2. This fails with the expected 404, so we can return to and make it go a little further:

     @app.route('/files/delete/<filename>', methods=['DELETE'])
     def delete(filename):
        return "File '{}' deleted from '{}'.".format(filename, store)
  3. Run the tests again, and the next failure we get is the most hideous mess. The last line has been reached, and it is complaining that a file we said shouldn’t be there, is still there. Let’s update to do the right thing:

     import os
     @app.route('/files/delete/<filename>', methods=['DELETE'])
     def delete(filename):
         return "File '{}' deleted from '{}'.".format(filename, store)

    And that’s it! You have successfully built a CRUD api using TDD!

  4. When you are happy with how everything looks, and all your tests are passing, you can commit and push to Github:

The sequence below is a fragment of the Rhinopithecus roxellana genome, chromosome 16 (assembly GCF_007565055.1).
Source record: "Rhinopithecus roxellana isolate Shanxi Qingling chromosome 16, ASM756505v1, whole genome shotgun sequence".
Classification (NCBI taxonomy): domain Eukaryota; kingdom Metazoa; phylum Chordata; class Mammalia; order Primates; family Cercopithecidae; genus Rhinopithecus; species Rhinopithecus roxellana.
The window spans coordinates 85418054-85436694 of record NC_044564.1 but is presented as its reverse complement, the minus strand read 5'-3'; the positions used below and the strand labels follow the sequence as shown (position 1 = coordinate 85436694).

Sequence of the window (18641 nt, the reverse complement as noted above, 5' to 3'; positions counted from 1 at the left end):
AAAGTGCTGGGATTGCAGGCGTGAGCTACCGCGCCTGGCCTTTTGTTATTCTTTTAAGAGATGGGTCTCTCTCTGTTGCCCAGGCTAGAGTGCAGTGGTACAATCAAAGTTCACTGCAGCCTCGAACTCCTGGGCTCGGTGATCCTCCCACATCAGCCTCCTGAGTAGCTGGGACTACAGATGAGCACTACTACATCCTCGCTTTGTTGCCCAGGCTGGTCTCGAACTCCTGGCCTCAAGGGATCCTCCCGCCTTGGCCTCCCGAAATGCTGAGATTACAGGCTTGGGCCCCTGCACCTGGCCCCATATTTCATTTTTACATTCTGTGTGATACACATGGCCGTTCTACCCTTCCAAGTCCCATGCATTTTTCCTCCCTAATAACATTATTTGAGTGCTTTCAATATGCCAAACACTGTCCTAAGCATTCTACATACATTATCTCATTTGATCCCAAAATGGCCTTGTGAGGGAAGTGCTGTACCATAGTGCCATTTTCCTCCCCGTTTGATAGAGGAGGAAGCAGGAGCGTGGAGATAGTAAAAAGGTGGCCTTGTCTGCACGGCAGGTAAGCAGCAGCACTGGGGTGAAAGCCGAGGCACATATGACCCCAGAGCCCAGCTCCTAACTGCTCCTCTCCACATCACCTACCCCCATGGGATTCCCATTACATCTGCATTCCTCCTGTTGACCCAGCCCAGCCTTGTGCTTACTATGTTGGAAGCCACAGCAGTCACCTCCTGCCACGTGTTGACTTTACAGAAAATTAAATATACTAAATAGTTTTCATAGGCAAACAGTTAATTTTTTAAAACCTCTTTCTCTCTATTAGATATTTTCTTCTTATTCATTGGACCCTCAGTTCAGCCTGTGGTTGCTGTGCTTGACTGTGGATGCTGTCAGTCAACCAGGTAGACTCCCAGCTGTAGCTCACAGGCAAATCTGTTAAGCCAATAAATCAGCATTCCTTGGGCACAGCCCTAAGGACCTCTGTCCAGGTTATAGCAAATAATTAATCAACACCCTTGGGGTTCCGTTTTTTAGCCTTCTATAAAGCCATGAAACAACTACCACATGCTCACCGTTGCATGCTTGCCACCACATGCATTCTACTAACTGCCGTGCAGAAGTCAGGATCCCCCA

git add
     git commit -m "add delete endpoint"
     git push

How your project should look at this stage.


Bonus Round!

There are many more things you can do to expand your CRUD api, all with TDD ofc!

  • Why not add a /files/read endpoint which lists all files currently in the store? (What happens if there are no files?) example
  • What should happen if the store directory does not exist? Should the API create one? Should it fail? example
  • Should the create function check that the file does not exist before it over-writes a file? example
  • Should the update function also check that it is updating an existing files? example
  • Likewise the delete function: maybe it should fail if it cannot find a file to delete? example
  • What happens when trying to read a file which does not exist? example
  • Are there any other ‘edge-cases’ (unforeseen ways the webservice could be used) which you could guard against?
  • This tutorial only focuses on the back-end, what if we threw on a front-end? (For that I will probably write a new tutorial, but please give it a try while I procrastinate!)
  • Finally, don’t forget to refactor! example


Mistakes? Corrections? Suggestions?

Is something unclear? Do you need help?